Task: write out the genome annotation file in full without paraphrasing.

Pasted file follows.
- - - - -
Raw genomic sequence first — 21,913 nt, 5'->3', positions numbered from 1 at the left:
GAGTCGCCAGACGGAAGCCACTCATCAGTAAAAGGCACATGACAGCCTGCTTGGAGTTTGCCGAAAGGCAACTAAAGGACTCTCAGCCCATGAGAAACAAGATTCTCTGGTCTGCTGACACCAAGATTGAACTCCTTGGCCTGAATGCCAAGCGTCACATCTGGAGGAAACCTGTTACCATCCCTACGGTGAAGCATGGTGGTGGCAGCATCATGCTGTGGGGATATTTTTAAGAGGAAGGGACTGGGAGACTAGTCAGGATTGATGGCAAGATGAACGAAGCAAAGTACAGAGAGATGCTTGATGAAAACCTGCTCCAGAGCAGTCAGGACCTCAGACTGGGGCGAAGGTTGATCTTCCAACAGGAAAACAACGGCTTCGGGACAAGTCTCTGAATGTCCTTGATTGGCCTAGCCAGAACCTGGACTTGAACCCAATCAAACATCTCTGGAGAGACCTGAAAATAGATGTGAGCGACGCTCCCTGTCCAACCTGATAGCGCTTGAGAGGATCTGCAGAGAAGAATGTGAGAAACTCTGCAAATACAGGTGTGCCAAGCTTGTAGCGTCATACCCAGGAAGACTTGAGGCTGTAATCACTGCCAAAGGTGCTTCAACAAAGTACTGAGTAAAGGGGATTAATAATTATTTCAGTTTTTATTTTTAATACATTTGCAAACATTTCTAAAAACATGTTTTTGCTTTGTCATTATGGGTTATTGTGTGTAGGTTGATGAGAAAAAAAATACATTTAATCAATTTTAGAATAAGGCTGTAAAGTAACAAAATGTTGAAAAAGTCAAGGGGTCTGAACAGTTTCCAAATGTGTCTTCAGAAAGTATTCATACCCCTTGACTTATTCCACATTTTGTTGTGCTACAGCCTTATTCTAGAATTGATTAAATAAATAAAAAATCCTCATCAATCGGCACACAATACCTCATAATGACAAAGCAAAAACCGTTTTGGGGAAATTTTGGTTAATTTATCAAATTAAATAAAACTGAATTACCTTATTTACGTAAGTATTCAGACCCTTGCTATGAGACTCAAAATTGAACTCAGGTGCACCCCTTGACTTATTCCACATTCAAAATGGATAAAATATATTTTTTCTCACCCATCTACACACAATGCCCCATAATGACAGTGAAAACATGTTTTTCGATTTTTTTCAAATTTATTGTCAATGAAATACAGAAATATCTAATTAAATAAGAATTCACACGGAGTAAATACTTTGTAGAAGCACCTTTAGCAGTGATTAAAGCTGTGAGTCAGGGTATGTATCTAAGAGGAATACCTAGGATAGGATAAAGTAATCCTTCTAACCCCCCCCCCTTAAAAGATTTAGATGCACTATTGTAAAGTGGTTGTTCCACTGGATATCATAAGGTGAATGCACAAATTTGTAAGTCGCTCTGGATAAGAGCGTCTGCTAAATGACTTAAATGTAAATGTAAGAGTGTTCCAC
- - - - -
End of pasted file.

Raw genomic sequence first — 21,913 nt, 5'->3', positions numbered from 1 at the left:
GAGTCGCCAGACGGAAGCCACTCATCAGTAAAAGGCACATGACAGCCTGCTTGGAGTTTGCCGAAAGGCAACTAAAGGACTCTCAGCCCATGAGAAACAAGATTCTCTGGTCTGCTGACACCAAGATTGAACTCCTTGGCCTGAATGCCAAGCGTCACATCTGGAGGAAACCTGTTACCATCCCTACGGTGAAGCATGGTGGTGGCAGCATCATGCTGTGGGGATATTTTTAAGAGGAAGGGACTGGGAGACTAGTCAGGATTGATGGCAAGATGAACGAAGCAAAGTACAGAGAGATGCTTGATGAAAACCTGCTCCAGAGCAGTCAGGACCTCAGACTGGGGCGAAGGTTGATCTTCCAACAGGAAAACAACGGCTTCGGGACAAGTCTCTGAATGTCCTTGATTGGCCTAGCCAGAACCTGGACTTGAACCCAATCAAACATCTCTGGAGAGACCTGAAAATAGATGTGAGCGACGCTCCCTGTCCAACCTGATAGCGCTTGAGAGGATCTGCAGAGAAGAATGTGAGAAACTCTGCAAATACAGGTGTGCCAAGCTTGTAGCGTCATACCCAGGAAGACTTGAGGCTGTAATCACTGCCAAAGGTGCTTCAACAAAGTACTGAGTAAAGGGGATTAATAATTATTTCAGTTTTTATTTTTAATACATTTGCAAACATTTCTAAAAACATGTTTTTGCTTTGTCATTATGGGTTATTGTGTGTAGGTTGATGAGAAAAAAAATACATTTAATCAATTTTAGAATAAGGCTGTAAAGTAACAAAATGTTGAAAAAGTCAAGGGGTCTGAACAGTTTCCAAATGTGTCTTCAGAAAGTATTCATACCCCTTGACTTATTCCACATTTTGTTGTGCTACAGCCTTATTCTAGAATTGATTAAATAAATAAAAAATCCTCATCAATCGGCACACAATACCTCATAATGACAAAGCAAAAACCGTTTTGGGGAAATTTTGGTTAATTTATCAAATTAAATAAAACTGAATTACCTTATTTACGTAAGTATTCAGACCCTTGCTATGAGACTCAAAATTGAACTCAGGTGCACCCCTTGACTTATTCCACATTCAAAATGGATAAAATATATTTTTTCTCACCCATCTACACACAATGCCCCATAATGACAGTGAAAACATGTTTTTCGATTTTTTTCAAATTTATTGTCAATGAAATACAGAAATATCTAATTAAATAAGAATTCACACGGAGTAAATACTTTGTAGAAGCACCTTTAGCAGTGATTAAAGCTGTGAGTCAGGGTATGTATCTAAGAGGAATACCTAGGATAGGATAAAGTAATCCTTCTAACCCCCCCCCCTTAAAAGATTTAGATGCACTATTGTAAAGTGGTTGTTCCACTGGATATCATAAGGTGAATGCACAAATTTGTAAGTCGCTCTGGATAAGAGCGTCTGCTAAATGACTTAAATGTAAATGTAAGAGTGTTCCAC